Having a child dramatically cuts the risk of early death in men and women, a Danish study shows.
Researchers found the early death rate from circulatory disease, cancers, and accidents among childless women was four times as high as among those who gave birth to their own child, and 50% lower among women who adopted.
Similarly, rates of death were around twice as high among men who did not become parents, either biologically or through adoption.
It is not the first time that childlessness has been linked with higher than expected death rates but previous studies have failed to differentiate between those who are childless by choice and those infertile couples who are not.
Researchers obtained data from various population registers in Denmark on births and deaths, assisted conception (IVF) procedures, hospital admissions, psychiatric service contacts between 1994 and 2008.
During this period, 21,276 childless couples were registered for IVF treatment, of which 15,210 children were born and 1564 were adopted.
Rates of mental ill health were found to be “similar” between couples with and without children of their own - with the exception of those with drug and alcohol problems.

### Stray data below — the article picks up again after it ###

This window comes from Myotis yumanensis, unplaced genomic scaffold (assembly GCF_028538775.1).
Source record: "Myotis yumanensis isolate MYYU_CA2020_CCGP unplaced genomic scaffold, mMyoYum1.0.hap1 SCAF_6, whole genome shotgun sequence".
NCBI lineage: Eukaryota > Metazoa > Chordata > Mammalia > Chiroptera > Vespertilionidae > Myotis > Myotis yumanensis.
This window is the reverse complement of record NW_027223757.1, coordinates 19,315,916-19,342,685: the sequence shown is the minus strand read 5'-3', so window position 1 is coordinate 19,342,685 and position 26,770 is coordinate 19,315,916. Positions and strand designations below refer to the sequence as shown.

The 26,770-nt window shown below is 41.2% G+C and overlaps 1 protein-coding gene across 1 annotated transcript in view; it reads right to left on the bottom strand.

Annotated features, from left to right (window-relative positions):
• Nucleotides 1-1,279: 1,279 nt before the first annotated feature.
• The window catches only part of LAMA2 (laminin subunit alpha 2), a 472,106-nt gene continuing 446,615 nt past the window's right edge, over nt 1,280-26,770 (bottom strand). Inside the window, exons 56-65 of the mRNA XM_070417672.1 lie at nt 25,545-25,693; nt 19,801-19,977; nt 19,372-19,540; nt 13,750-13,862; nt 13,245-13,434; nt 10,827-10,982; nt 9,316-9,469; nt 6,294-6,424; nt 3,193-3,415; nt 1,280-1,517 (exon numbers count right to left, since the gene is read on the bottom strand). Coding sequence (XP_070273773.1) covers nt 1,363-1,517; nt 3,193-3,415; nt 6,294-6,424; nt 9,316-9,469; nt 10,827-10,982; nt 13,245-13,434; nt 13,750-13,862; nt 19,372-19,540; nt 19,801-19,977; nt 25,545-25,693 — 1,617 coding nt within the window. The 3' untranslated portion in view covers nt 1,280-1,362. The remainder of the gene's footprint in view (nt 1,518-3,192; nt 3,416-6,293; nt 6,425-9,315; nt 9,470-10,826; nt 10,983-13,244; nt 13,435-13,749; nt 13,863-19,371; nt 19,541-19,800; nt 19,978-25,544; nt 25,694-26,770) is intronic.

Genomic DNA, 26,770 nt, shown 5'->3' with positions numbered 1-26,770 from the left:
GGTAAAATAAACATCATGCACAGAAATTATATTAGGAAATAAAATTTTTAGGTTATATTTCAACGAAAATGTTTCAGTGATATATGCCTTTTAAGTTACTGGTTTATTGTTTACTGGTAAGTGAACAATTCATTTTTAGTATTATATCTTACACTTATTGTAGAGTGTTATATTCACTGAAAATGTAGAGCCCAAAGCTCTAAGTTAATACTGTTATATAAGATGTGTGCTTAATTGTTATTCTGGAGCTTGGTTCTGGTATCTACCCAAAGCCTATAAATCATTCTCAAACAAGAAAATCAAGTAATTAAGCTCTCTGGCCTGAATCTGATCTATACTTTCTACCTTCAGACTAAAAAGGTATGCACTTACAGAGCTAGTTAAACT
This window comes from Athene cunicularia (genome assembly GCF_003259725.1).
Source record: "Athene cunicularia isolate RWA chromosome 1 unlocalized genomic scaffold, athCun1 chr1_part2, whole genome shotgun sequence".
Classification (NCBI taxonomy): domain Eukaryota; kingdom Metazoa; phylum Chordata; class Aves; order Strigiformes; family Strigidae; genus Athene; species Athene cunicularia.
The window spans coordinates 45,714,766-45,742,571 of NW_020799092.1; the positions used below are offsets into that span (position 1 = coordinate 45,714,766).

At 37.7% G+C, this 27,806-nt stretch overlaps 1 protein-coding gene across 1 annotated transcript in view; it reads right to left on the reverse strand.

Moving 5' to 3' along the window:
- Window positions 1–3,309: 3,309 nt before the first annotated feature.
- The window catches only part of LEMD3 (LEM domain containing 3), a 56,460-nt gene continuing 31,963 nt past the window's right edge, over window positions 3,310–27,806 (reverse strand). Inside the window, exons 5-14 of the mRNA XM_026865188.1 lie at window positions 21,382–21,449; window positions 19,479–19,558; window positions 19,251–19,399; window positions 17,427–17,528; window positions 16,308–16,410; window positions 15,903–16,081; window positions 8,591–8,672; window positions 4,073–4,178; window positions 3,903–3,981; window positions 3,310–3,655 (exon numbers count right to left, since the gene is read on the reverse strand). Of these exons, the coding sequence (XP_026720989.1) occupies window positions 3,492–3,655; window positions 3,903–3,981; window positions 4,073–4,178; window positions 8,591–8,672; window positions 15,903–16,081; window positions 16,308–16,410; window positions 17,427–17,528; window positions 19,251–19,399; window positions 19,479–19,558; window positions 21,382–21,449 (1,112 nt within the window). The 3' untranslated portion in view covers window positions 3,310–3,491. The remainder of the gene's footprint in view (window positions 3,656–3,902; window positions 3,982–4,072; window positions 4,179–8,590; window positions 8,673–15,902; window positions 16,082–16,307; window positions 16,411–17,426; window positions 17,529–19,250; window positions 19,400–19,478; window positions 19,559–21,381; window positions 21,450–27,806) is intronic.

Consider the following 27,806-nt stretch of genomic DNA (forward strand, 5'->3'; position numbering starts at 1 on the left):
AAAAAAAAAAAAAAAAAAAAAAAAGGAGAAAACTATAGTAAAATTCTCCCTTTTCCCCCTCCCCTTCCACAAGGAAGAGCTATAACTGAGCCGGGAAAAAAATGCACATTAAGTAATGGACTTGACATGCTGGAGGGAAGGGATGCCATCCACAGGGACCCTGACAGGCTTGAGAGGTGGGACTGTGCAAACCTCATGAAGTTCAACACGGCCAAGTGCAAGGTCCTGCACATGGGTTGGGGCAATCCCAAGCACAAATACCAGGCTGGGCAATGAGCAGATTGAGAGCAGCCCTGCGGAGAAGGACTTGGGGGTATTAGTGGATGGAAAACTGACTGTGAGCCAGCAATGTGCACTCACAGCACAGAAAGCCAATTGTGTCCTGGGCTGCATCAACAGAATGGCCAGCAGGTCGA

However, the prevalence of mental illness in couples who adopted kids was around half that of other parents.
“Mindful that association is not [the same thing as] causation, our results suggest that the mortality rates are higher in the childless,” said the researchers.
“Rates of psychiatric illness do not appear to vary with childlessness, but the rate of psychiatric illness in parents who adopt is decreased.”
It is claimed other influential factors: such as age, educational attainment, income and underlying illness had only a “marginal impact” on the findings.